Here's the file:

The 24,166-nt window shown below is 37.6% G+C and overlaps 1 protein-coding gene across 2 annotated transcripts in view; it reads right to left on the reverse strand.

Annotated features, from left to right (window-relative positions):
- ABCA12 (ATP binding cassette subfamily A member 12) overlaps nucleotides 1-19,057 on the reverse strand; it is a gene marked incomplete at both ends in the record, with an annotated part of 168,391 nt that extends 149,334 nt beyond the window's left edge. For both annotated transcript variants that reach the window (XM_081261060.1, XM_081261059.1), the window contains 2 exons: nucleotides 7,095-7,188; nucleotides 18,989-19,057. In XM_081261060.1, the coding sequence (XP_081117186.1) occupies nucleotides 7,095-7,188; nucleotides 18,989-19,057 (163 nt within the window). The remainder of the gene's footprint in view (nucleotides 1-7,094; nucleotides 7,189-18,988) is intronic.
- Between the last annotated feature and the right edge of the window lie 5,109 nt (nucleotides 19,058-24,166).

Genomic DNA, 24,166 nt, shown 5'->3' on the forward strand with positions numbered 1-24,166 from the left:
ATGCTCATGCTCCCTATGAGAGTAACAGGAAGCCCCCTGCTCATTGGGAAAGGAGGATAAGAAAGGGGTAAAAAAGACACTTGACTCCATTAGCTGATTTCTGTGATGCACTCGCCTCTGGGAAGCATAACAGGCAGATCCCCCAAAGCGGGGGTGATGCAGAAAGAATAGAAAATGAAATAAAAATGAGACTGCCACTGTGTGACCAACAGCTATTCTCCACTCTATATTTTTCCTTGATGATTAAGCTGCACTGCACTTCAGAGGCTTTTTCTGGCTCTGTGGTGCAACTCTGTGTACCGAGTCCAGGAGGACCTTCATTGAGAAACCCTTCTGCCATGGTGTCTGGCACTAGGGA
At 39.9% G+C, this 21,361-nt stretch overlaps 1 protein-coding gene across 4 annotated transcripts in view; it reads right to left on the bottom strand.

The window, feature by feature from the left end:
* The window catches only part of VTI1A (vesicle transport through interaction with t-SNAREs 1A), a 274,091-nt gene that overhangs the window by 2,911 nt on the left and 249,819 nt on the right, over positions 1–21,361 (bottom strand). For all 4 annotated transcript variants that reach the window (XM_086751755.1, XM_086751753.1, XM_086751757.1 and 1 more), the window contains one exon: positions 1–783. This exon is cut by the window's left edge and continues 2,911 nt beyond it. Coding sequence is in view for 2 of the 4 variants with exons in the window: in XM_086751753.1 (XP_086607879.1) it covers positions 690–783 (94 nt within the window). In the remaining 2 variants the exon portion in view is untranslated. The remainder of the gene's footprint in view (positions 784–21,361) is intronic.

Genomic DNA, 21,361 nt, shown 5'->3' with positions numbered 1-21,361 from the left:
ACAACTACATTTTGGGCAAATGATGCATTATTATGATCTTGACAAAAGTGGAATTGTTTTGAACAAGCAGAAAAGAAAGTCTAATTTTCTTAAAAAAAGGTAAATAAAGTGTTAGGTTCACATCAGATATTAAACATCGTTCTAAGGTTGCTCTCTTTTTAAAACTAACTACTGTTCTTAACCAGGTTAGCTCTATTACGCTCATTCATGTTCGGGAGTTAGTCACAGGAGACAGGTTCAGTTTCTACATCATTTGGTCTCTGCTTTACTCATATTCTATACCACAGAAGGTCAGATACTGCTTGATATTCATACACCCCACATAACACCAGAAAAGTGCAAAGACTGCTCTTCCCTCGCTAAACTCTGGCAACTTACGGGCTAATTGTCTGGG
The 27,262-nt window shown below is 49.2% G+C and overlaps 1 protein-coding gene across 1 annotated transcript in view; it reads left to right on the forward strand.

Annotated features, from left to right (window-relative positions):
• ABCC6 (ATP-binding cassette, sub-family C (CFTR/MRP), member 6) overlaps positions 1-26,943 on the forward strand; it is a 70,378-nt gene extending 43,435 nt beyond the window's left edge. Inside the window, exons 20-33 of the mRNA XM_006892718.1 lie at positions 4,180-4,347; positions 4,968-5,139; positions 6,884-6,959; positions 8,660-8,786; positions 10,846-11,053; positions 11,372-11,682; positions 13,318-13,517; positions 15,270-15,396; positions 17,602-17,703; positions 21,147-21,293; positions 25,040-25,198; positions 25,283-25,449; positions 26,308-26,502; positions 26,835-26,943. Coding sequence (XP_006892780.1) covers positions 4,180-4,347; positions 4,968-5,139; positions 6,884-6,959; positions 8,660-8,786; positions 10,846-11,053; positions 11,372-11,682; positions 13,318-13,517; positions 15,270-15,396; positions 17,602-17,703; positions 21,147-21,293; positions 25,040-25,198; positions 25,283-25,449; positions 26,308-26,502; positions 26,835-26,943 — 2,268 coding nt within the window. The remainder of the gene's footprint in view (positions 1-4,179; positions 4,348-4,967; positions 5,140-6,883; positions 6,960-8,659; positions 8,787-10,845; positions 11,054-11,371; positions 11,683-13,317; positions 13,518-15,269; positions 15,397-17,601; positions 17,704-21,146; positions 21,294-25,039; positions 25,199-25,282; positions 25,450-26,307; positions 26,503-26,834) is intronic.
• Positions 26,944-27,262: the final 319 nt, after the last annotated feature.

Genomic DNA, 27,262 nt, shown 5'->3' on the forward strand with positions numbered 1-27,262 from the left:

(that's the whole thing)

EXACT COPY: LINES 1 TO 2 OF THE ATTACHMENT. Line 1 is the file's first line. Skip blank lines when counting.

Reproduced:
The 24,166-nt window shown below is 37.6% G+C and overlaps 1 protein-coding gene across 2 annotated transcripts in view; it reads right to left on the reverse strand.

Annotated features, from left to right (window-relative positions):